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Re: More on distinguishing information resources from other resources

From: Roy T. Fielding <fielding@gbiv.com>
Date: Tue, 28 Jun 2005 19:32:12 -0700
Message-Id: <42361eafd510928ce9bff306ee332ede@gbiv.com>
To: www-tag <www-tag@w3.org>

Please join me in a chant of "It just doesn't matter."

We could spend a great deal more time trying to precisely define
the meaning of "information resource", and yet doing so solves
no known problem in the architecture.  The goal of the resolution
is to provide a way to supply information about a resource that
is not actually "representable" on the Web, where representable
is entirely dependent on what the owner of that URI intends it
to identify, and yet do so in a way that would allow the
Semantic Web to distinguish between the resource identified by
the URI and the other resource providing the description.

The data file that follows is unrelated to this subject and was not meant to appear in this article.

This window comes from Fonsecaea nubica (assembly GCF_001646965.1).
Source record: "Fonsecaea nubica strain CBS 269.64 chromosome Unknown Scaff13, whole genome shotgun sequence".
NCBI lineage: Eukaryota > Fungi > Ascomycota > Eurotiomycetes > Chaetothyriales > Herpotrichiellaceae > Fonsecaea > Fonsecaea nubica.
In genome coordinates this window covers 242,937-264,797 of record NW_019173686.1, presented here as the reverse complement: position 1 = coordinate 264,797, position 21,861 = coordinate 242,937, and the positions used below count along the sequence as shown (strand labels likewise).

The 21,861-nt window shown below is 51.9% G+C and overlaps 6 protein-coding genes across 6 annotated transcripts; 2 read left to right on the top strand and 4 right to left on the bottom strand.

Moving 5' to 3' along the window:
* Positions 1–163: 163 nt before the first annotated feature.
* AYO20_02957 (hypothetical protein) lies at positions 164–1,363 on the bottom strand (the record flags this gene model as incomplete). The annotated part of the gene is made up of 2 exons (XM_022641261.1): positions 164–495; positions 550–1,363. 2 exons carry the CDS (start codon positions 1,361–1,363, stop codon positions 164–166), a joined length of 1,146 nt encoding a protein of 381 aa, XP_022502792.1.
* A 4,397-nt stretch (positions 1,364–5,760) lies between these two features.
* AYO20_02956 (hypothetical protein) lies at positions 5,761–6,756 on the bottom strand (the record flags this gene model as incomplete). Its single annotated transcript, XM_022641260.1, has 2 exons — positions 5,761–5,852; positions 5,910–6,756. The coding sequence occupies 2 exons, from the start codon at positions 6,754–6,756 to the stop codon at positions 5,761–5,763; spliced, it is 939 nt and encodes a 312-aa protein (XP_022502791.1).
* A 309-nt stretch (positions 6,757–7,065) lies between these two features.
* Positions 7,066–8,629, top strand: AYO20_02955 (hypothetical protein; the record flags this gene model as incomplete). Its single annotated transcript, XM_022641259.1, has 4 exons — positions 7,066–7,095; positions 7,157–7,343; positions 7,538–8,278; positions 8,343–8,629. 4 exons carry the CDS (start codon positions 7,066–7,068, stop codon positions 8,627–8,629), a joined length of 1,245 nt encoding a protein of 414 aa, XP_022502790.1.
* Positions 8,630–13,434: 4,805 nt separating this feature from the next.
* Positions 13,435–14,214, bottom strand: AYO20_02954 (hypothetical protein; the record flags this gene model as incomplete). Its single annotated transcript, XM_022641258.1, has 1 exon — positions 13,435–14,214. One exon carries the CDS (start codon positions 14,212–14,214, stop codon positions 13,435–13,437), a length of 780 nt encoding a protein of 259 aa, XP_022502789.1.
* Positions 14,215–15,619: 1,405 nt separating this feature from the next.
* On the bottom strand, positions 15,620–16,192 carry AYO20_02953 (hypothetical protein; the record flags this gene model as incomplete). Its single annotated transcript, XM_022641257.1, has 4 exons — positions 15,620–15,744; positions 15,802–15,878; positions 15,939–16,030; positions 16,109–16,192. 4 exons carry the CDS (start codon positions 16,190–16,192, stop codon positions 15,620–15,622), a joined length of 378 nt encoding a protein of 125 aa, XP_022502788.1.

In short, it licenses the Semantic Web to consider a 200 response
to GET to be indicative of a representable resource, whatever
that means, while describing how to provide information about a
non-represented resource at minimal extra cost to the old Web.
Whether this distinction actually turns out to be needed or not
is besides the point -- simply defining it solves the semantic
problem at minimum cost and allows us to get back to describing
how the system works rather than what resources mean.

Whether a given resource should respond to GET with a 303
instead of a 200 is entirely dependent on the intentions of
the URI owner and entirely under the control of that owner,
so there is no need for us to talk about it any further
beyond what we have already noted: a URI should only be used
to directly identify a single resource.  In other words, 303
should be sent when the owner thinks the requested resource
is not, for whatever reason, represented directly, though
information about it can be obtained from the other resource.

When a URI does get used in an ambiguous manner, the SW now
has a defined algorithm for disambiguation that will allow it
to note such errors accordingly. When a purely conceptual
resource is identified using a URI, the hypertext Web can still
be used to follow the chain of links to provide more information
about the resource without causing ambiguity.  Everyone wins.

Cheers,

Roy T. Fielding                            <http://roy.gbiv.com/>
Chief Scientist, Day Software              <http://www.day.com/>
Received on Wednesday, 29 June 2005 02:33:10 GMT

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